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The Boston Globe

Opinion

JEFF JACOBY

Benefit of doubt on ‘evolution’

It was hard to suppress the cynicism after President Obama announced the outcome of his much-hyped “evolution” on same-sex marriage last week. He had “just concluded,” he told ABC’s Robin Roberts, that “same-sex couples should be able to get married.”

Just? That was the position he’d held in 1996, when he was running for the Illinois Legislature from one of Chicago’s most liberal neighborhoods. Once he became a candidate for national office — the US Senate in 2004 and the White House four years later — Obama reversed course, insisting that “marriage is something sanctified between a man and a woman.” Now, with polls showing that support for gay marriage nationally has reached 50 percent, and with pressure from liberal Democratic donors growing more insistent, Obama has revolved — I mean, evolved — into endorsing same-sex marriage again.

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As John Kerry might put it, Obama was for gay marriage before he was against it before he was for it. The Weekly Standard snarkily professed to admire Obama’s gutsy willingness to stand with “the Hollywood elite, the New York Times editorial page, [and] the American professoriat.’’ Even Obama’s real fans, including ardent proponents of same-sex wedlock, admit that his 360-degree “evolution” has been a political calculation.

But suppose it weren’t.

Suppose for the sake of argument that Obama was telling the truth when he said two years ago that the question of how to define marriage “is an issue that I wrestle with and … that I think a lot about.” Suppose he was being sincere when he argued in 2004 that while gays and lesbians are as entitled to the rights of citizenship as anyone else, there is no civil right to same-sex marriage. And when he wrote in “The Audacity of Hope” that society had the right “to carve out a special place for the union of a man and a woman as the unit of child-rearing most common to every culture.”

On all sides of this debate, there are reasonable people and legitimate concerns.

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Let’s give Obama the benefit of the doubt, if only for a moment. Let’s assume that when he claimed to be evolving on the subject, it wasn’t merely a dodge for crass political reasons. Let’s grant that his long reluctance to embrace same-sex marriage really was based on principle, not ill will or lack of feeling: He understood why many people believed that fairness and equality require making gay matrimony lawful, but he disagreed with them — in good faith — for reasons he found equally compelling. And let’s imagine that his latest evolution is just what he says it is: a personal change of view, not a condemnation of the people he used to side with.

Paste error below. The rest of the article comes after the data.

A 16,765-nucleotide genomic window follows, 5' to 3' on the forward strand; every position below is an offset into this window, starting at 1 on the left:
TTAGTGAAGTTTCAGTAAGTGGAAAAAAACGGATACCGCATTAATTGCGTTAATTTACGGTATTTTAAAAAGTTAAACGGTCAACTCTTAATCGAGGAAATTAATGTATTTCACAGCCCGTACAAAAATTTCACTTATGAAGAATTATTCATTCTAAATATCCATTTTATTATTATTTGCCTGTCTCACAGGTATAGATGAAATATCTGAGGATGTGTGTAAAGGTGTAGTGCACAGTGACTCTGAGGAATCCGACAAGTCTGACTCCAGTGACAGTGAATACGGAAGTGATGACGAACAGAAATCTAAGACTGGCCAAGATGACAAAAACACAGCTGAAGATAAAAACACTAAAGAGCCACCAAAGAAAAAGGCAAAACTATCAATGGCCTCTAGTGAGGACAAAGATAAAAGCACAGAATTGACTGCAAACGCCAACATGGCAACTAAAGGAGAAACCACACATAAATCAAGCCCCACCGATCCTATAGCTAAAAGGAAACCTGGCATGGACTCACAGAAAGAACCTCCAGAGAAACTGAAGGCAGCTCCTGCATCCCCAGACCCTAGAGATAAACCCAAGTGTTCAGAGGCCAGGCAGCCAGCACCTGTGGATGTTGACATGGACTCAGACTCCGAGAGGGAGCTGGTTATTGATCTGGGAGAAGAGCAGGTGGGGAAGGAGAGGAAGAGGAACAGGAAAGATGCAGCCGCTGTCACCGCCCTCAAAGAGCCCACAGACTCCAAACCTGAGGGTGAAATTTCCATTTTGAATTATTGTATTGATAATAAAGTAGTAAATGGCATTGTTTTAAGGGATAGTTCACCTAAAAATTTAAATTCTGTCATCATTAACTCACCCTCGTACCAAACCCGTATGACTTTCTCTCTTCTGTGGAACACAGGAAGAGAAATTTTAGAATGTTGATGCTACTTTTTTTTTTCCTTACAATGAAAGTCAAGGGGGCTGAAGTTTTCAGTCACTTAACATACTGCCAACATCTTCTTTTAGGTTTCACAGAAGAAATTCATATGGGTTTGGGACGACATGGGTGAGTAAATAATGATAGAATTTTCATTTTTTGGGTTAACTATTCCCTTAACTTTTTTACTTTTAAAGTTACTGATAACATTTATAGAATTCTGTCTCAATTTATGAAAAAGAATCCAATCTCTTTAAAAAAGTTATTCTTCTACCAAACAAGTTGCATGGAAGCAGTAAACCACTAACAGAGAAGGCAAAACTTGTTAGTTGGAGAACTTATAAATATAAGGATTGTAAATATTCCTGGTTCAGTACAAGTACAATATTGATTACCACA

“I’ve got a lot of friends on the other side of this issue,” the president told ABC. “And I understand their perspective in part because their impulse is the right one. They want to preserve and strengthen families.”

Admittedly, it’s hard to swallow the notion of Obama as a paragon of candor, genuinely conflicted on the question of same-sex marriage. The point is that he could have been — and nothing would have changed. Obama may be a dissembler whose “evolution” was all for show, but millions of Americans really have wrestled with the question of redefining marriage. As shifting opinion polls attest, many people who once opposed gay marriage now support it. And as the unbroken string of ballot-box victories for preserving the marriage status quo attests, many do not. In 31 states, voters have been asked to confirm the definition of marriage as the exclusive union of male and female. In 31 states — including states, like North Carolina, that voted for Obama in 2008 — they have done so.

The way too many gay-marriage advocates talk, anyone who opposes same-sex wedlock must be an ignoramus or a bigot, deserving only contempt. It’s an outrageous canard. On all sides of this debate, there are reasonable people and legitimate concerns. Whatever might be said about Obama’s twisting path, it reflects the nation’s serious divisions over a thorny and emotional issue. Give him credit for recognizing — on this issue, at least — that the best way to manage a passionate political controversy is not to ride roughshod over those with a different view.

Jeff Jacoby can be reached at jacoby@globe.com. Follow him on Twitter @jeff_jacoby.

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